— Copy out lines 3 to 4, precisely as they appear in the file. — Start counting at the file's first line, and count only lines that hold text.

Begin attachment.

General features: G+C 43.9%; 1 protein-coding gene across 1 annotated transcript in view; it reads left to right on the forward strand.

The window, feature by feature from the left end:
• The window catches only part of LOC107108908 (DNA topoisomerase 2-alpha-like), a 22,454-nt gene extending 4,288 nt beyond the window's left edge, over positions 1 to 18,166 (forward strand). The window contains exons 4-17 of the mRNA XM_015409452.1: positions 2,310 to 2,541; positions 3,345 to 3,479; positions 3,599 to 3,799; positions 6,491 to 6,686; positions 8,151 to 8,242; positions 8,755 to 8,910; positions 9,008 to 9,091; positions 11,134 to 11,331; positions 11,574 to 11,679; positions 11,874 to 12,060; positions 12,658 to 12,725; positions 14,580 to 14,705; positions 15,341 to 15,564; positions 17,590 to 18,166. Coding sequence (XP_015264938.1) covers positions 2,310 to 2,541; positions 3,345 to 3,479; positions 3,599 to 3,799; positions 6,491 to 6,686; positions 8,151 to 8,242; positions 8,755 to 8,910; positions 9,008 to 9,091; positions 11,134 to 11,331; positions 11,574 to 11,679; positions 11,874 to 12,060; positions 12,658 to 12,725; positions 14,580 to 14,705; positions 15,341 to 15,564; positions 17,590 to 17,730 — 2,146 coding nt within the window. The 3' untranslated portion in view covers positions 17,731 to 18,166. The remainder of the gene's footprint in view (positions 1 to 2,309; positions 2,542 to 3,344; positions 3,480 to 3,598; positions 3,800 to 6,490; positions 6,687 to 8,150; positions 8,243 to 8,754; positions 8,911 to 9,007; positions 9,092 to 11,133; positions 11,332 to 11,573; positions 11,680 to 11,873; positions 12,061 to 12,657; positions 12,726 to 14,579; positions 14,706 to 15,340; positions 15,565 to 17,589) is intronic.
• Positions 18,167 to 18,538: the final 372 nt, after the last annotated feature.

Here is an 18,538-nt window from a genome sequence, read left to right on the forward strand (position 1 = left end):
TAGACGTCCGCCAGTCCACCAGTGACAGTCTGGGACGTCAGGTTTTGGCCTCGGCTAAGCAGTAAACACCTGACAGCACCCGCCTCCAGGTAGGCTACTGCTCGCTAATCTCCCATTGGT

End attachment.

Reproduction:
• The window catches only part of LOC107108908 (DNA topoisomerase 2-alpha-like), a 22,454-nt gene extending 4,288 nt beyond the window's left edge, over positions 1 to 18,166 (forward strand). The window contains exons 4-17 of the mRNA XM_015409452.1: positions 2,310 to 2,541; positions 3,345 to 3,479; positions 3,599 to 3,799; positions 6,491 to 6,686; positions 8,151 to 8,242; positions 8,755 to 8,910; positions 9,008 to 9,091; positions 11,134 to 11,331; positions 11,574 to 11,679; positions 11,874 to 12,060; positions 12,658 to 12,725; positions 14,580 to 14,705; positions 15,341 to 15,564; positions 17,590 to 18,166. Coding sequence (XP_015264938.1) covers positions 2,310 to 2,541; positions 3,345 to 3,479; positions 3,599 to 3,799; positions 6,491 to 6,686; positions 8,151 to 8,242; positions 8,755 to 8,910; positions 9,008 to 9,091; positions 11,134 to 11,331; positions 11,574 to 11,679; positions 11,874 to 12,060; positions 12,658 to 12,725; positions 14,580 to 14,705; positions 15,341 to 15,564; positions 17,590 to 17,730 — 2,146 coding nt within the window. The 3' untranslated portion in view covers positions 17,731 to 18,166. The remainder of the gene's footprint in view (positions 1 to 2,309; positions 2,542 to 3,344; positions 3,480 to 3,598; positions 3,800 to 6,490; positions 6,687 to 8,150; positions 8,243 to 8,754; positions 8,911 to 9,007; positions 9,092 to 11,133; positions 11,332 to 11,573; positions 11,680 to 11,873; positions 12,061 to 12,657; positions 12,726 to 14,579; positions 14,706 to 15,340; positions 15,565 to 17,589) is intronic.
• Positions 18,167 to 18,538: the final 372 nt, after the last annotated feature.